Claims spend could also be driven up by the consequences of people currently not getting the care they need. We know that when small health issues aren’t properly addressed, they can balloon into larger, much more expensive issues, so there’s some reason to be concerned about people not utilizing primary or preventative care while they’re staying home. Instead of having a bill for a relatively inexpensive visit today, insurance companies could be looking at much larger bills down the road for issues that fell through the cracks, which would also drive up premiums.
For self-funded employers, the same dynamics are at play in terms of claim spend. The difference is that it’s playing out in real time, instead of the effects coming at a lag during renewal season.
If you’re a self-funded employer, things may be looking really good right now. Claims are way down, which means there’s a bunch of extra cash sitting in your claims fund. But it’s important to emphasize that this isn’t savings; it’s just expenses that haven’t come around yet. When the deferred demand and the health issues from delayed treatment come around, you’re going to need that money, so we strongly recommend keeping it set aside for healthcare costs.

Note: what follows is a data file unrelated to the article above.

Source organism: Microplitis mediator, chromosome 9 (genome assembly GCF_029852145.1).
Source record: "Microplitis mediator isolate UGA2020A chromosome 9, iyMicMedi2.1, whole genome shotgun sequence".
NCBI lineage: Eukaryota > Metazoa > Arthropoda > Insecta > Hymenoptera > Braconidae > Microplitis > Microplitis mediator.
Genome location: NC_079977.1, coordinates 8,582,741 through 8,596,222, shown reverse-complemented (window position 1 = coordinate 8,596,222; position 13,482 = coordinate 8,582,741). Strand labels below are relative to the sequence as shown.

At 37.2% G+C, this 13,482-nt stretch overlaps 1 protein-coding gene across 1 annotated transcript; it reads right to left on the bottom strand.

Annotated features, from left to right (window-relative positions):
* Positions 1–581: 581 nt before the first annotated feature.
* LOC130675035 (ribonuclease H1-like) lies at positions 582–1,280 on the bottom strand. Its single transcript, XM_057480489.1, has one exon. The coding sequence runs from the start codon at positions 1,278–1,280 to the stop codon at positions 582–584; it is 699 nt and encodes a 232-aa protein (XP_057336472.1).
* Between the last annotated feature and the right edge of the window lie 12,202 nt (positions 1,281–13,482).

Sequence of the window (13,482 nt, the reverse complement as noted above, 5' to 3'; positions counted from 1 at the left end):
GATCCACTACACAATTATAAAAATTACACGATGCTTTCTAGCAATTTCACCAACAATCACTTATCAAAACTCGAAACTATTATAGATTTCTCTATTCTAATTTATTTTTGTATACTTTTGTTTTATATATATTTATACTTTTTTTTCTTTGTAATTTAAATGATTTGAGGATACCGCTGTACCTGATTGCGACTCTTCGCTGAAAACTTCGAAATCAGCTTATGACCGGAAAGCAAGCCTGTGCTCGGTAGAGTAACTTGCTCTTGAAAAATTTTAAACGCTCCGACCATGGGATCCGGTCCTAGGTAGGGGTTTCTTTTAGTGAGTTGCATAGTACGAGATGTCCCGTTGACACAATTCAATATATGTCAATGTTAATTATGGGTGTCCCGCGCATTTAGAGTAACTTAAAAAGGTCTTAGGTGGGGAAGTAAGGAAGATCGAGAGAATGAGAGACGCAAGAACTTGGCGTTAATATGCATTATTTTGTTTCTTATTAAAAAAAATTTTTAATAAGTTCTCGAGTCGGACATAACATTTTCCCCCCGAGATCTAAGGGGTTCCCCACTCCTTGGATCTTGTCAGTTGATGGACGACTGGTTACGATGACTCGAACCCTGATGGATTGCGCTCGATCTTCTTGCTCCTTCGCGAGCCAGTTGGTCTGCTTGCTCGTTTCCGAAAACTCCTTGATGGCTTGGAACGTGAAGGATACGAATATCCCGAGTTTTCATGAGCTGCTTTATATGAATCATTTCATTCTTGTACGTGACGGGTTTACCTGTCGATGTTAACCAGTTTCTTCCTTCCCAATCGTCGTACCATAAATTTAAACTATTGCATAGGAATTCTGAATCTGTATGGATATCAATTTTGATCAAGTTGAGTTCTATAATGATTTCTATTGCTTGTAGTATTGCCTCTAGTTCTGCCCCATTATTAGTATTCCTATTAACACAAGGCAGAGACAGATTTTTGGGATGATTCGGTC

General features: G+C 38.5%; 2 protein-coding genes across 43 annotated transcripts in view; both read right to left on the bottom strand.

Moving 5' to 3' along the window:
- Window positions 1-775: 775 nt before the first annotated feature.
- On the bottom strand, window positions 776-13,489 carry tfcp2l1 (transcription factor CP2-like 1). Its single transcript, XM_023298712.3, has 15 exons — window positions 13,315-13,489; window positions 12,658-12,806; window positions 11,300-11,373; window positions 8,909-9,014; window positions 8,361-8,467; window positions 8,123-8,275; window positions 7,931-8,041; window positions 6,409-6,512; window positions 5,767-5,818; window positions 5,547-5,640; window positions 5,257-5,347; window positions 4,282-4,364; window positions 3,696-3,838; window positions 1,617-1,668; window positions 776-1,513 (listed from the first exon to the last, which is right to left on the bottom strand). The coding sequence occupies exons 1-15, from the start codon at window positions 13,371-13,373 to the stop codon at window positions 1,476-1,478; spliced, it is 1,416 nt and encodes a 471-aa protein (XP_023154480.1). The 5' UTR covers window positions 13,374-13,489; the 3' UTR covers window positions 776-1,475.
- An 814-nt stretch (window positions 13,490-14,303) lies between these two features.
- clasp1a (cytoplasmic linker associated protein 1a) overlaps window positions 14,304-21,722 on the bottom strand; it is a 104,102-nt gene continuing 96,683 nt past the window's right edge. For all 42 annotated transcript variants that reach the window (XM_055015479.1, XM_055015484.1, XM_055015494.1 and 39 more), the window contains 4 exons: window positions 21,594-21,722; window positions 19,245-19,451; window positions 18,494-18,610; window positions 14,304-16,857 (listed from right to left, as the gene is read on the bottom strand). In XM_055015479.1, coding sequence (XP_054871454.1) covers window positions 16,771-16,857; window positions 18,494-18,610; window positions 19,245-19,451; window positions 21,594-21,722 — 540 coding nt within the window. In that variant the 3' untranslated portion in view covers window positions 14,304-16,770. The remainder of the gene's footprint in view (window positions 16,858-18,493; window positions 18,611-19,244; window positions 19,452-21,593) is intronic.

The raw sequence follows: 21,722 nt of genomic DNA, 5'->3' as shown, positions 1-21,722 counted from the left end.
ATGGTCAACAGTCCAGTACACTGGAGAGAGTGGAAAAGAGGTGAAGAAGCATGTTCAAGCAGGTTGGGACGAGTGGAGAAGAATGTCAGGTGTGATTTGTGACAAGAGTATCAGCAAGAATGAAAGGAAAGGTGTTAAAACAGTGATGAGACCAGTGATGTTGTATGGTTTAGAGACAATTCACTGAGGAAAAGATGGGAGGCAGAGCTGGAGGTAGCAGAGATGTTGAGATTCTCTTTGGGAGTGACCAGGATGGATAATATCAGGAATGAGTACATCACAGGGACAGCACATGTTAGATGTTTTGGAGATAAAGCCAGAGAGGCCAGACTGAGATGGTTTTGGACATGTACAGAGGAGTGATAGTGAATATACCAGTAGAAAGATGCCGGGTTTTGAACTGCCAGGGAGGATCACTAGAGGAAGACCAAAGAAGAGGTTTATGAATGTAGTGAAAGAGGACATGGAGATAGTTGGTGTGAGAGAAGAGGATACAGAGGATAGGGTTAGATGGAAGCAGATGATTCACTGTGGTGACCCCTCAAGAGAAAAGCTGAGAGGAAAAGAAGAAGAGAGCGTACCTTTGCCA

In terms of stop-loss insurance, we’re expecting a moderate increase in employers’ stop-loss expenses, but nothing catastrophic. Our prediction is a 5-7% increase in aggregate attachment points, and a nominal increase in premiums. The good news is that, from the perspective of stop-loss carriers, COVID-19 treatment isn’t that expensive. They’re worried about million dollar claims, and that’s not what we’re dealing with here.
The tech infrastructure needed to manage these unbundled plans doesn’t exist. This has created a fragmented consumer experience and delivers a fraction of potential value.